Design and implementation of questionnaires to assess chronic exposure to secondhand smoke in children and adults
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FAME Laboratory, Institute of Research and Technology Thessaly, Centre for Research and Technology Hellas, Trikala, Greece
Centre of Toxicology Science and Research, School of Medicine, University of Crete, Heraklion, Greece
Department of Exercise Sciences, University of Thessaly, Trikala, Greece
Publication date: 2016-06-06
Corresponding author
Mary Misailidi
FAME Laboratory, Institute of Research and Technology Thessaly, Centre for Research and Technology Hellas, Trikala, 42100, Greece
Tobacco Induced Diseases 2014;12(Suppl 1):AA28
Despite a multitude of anti-smoking campaigns being active worldwide, the number of smokers is currently larger than at any other time in human history. An essential first step towards minimizing the health effects of secondhand smoke (SHS) is to accurately assess the exposure level of individuals. The objectives of this study were to: (i) to develop questionnaires that can identify never-smoking children and adults experiencing increased exposure to secondhand smoke (SHS+), (ii) to determine their validity against hair nicotine, and (iii) assess their reliability.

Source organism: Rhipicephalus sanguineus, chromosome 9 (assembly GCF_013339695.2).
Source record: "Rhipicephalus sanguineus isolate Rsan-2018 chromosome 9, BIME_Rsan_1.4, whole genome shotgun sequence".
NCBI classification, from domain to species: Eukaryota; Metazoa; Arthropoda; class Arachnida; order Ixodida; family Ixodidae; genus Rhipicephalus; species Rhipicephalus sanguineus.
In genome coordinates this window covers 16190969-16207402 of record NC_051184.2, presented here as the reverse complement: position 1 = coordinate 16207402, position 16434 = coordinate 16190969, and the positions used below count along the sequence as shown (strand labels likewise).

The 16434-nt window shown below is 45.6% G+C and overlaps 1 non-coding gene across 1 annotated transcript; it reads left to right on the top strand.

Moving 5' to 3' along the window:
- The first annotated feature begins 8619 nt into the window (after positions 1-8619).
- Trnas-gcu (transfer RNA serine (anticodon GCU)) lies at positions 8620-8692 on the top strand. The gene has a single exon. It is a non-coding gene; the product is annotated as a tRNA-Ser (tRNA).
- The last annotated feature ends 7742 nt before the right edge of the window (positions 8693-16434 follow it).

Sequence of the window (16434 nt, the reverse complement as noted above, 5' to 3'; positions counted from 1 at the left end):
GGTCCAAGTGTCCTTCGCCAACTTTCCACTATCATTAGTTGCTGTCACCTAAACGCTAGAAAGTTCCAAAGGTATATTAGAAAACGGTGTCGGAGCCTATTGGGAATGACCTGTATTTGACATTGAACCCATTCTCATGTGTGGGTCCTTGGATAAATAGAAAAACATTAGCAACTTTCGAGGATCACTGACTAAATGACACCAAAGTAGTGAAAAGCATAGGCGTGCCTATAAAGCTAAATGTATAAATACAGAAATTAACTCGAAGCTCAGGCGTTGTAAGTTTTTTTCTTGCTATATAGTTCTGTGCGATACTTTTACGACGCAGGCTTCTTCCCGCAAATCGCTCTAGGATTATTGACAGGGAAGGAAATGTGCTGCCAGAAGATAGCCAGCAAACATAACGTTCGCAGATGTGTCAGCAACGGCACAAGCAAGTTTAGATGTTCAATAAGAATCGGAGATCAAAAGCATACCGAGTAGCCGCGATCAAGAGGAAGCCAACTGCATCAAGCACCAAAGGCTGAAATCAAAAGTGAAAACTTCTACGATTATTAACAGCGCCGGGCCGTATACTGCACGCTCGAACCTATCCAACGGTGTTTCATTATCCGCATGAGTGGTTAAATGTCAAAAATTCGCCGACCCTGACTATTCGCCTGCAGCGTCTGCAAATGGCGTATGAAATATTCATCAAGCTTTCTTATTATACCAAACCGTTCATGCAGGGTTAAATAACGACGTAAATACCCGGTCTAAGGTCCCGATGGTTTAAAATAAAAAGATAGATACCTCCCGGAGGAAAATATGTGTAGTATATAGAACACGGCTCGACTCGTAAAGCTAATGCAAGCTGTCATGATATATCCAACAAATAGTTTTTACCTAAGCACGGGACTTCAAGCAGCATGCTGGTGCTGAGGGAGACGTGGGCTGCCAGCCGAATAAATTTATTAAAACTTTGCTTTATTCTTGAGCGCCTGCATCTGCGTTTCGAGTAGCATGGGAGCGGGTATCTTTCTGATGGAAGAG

A sample of 191 children (85 males; 106 females; 7-18 years) and 95 adult (23 males; 72 females; 18-62 years) never-smokers consented to hair nicotine analysis and answered a large number of questions pertaining to all relevant sources of SHS. A randomly-selected 30% answered the questions again after 20-30 days.

Prevalence of SHS+ in children and adults was 0.52±0.07 and 0.67±0.10, respectively (p<0.05). The Smoke Scale for Children (SS-C) and the Smoke Scale for Adults (SS-A) were developed via factor analysis and included nine questions each. Positivity criteria for SS-C and SS-A via receiver operating characteristics (ROC) curve analysis were identified at >16.5 and >16, respectively. Significant Kappa agreement (p<0.05) was confirmed when comparing the SS-C and SS-A to hair nicotine concentration. Reliability analyses demonstrated that the SS-C and SS-A scores obtained on two different days are highly correlated (p<0.001) and not significantly different (p>0.05). Area under the curve and McNemar's Chi-square showed no pair-wise differences in sensitivity and specificity at the cutoff point between the two different days for SS-C and SS-A (p>0.05).

We conclude that the SS-C and the SS-A represent valid, reliable, practical, and inexpensive instruments to identify children and adult never-smokers exposed to increased SHS.

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